Cancer death rates in the UK have fallen by about 10% in the past 10 years, the latest figures show.
In 2013, 284 out of every 100,000 people died from cancer. In 2003, it was 312. Improvements in diagnosis and treatment are thought to be the reason.
The death rate for men fell 12% and for women by 8%, narrowing the gender gap.
But the actual number of cancer deaths rose - from 155,000 in 2003 to 162,000 in 2013 - as more people live longer and develop the disease in old age.
"The population is growing, and more of us are living longer," Cancer Research UK chief executive Sir Harpal Kumar said.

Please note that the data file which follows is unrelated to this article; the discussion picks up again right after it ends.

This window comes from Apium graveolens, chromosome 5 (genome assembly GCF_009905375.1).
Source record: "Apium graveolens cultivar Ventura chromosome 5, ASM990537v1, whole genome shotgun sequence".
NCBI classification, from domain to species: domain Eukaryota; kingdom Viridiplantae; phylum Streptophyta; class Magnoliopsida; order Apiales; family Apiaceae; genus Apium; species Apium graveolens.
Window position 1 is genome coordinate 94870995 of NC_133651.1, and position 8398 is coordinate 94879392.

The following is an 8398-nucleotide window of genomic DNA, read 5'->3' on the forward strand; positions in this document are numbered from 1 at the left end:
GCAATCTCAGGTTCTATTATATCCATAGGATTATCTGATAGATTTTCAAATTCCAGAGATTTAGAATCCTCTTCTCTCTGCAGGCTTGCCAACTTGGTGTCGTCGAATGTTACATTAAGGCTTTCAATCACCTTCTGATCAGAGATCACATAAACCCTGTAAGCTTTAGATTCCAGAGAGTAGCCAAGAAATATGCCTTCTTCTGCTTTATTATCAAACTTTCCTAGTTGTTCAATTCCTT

Almost half of all the cancer deaths in 2013 were from lung, bowel, breast or prostate cancer.
Although the combined death rate for these four cancers had dropped by about 11% over the past 10 years, some other cancers, such as liver and pancreatic, had increased death rates.
Sir Harpal said: "Too many people are still being diagnosed with and dying from cancer, not just here in the UK but around the world."
He said CRUK was focusing research on how to achieve earlier diagnosis and manage hard-to-treat cancers.
"Our scientists are developing new tests, surgical and radiotherapy techniques, and drugs," he said.
"It's important to celebrate how much things have improved, but also to renew our commitment to saving the lives of more cancer patients."
Cancer Research UK compiled the cancer death rate data, which was taken from cancer registries in England, Wales, Scotland and Northern Ireland.